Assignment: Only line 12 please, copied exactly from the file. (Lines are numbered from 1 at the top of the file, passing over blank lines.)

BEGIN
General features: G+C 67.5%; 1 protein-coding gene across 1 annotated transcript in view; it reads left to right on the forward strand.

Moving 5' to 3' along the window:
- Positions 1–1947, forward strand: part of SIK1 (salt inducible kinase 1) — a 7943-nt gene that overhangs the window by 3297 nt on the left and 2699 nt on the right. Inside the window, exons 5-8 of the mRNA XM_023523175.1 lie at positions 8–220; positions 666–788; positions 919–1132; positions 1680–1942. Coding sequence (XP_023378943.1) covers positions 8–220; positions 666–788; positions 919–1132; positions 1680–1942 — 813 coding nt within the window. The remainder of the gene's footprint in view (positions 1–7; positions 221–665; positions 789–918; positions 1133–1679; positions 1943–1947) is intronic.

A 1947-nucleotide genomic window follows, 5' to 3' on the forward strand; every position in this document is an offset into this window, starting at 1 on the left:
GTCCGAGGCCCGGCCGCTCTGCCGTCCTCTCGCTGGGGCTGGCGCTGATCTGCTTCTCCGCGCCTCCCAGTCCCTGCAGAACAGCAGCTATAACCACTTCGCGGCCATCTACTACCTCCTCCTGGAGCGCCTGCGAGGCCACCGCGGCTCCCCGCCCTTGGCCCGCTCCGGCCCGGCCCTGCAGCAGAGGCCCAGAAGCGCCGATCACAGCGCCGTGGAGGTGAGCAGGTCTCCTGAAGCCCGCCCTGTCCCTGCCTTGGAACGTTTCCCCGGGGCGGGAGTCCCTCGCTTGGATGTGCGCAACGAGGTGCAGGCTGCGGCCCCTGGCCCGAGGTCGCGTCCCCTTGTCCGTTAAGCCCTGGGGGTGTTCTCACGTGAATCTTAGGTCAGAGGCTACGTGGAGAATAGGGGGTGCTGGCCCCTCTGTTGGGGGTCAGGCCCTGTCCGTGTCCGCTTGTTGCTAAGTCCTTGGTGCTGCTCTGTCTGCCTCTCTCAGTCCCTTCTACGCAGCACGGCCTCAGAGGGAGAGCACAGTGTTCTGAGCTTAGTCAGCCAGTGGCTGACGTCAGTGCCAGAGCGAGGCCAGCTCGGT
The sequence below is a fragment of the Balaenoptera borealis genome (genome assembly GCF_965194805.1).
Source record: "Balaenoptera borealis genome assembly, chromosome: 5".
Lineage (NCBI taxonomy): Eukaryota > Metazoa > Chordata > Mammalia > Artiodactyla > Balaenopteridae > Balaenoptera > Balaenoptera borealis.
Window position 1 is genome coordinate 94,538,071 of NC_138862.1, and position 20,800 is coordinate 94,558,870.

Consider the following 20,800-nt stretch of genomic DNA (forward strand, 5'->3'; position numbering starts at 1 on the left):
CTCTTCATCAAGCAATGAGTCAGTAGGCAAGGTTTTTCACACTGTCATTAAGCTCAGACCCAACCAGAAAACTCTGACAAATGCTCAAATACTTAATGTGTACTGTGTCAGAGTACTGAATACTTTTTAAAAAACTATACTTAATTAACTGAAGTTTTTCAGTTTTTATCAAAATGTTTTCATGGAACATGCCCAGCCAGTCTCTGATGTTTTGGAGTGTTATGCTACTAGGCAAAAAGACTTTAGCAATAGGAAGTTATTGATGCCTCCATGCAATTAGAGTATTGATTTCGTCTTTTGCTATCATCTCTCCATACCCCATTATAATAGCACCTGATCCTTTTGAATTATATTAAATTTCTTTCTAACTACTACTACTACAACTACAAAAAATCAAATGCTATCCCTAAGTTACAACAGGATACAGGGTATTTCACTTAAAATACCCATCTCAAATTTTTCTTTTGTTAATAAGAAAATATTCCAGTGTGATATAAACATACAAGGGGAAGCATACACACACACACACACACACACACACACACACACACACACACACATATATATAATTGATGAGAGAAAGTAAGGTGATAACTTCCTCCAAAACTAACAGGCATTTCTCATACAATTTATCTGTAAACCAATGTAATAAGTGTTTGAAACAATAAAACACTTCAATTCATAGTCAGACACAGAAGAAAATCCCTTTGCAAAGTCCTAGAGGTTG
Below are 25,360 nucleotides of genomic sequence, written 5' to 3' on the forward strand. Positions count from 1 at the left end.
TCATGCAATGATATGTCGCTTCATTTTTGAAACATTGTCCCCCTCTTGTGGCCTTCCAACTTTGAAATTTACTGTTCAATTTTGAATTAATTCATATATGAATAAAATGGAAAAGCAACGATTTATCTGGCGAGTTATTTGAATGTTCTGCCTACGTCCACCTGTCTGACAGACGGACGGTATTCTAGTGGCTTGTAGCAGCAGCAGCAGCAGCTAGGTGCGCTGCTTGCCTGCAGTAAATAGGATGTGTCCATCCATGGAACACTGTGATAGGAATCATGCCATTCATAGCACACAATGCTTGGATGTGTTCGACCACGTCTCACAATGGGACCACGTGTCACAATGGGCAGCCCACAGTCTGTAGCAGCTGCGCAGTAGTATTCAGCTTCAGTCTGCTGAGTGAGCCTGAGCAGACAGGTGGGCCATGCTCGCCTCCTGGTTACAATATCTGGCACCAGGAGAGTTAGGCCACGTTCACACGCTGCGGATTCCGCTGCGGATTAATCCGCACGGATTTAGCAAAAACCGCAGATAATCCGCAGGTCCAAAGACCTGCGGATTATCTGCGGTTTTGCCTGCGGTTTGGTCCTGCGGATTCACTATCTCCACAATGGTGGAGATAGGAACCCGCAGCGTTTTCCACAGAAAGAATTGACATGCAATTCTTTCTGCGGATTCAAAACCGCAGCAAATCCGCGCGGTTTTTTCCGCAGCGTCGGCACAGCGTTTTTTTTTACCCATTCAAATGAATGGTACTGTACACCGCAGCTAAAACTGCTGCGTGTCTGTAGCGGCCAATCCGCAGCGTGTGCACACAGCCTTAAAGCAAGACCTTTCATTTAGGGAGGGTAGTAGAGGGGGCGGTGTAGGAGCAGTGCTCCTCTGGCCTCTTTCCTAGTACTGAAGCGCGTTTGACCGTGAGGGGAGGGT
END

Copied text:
Below are 25,360 nucleotides of genomic sequence, written 5' to 3' on the forward strand. Positions count from 1 at the left end.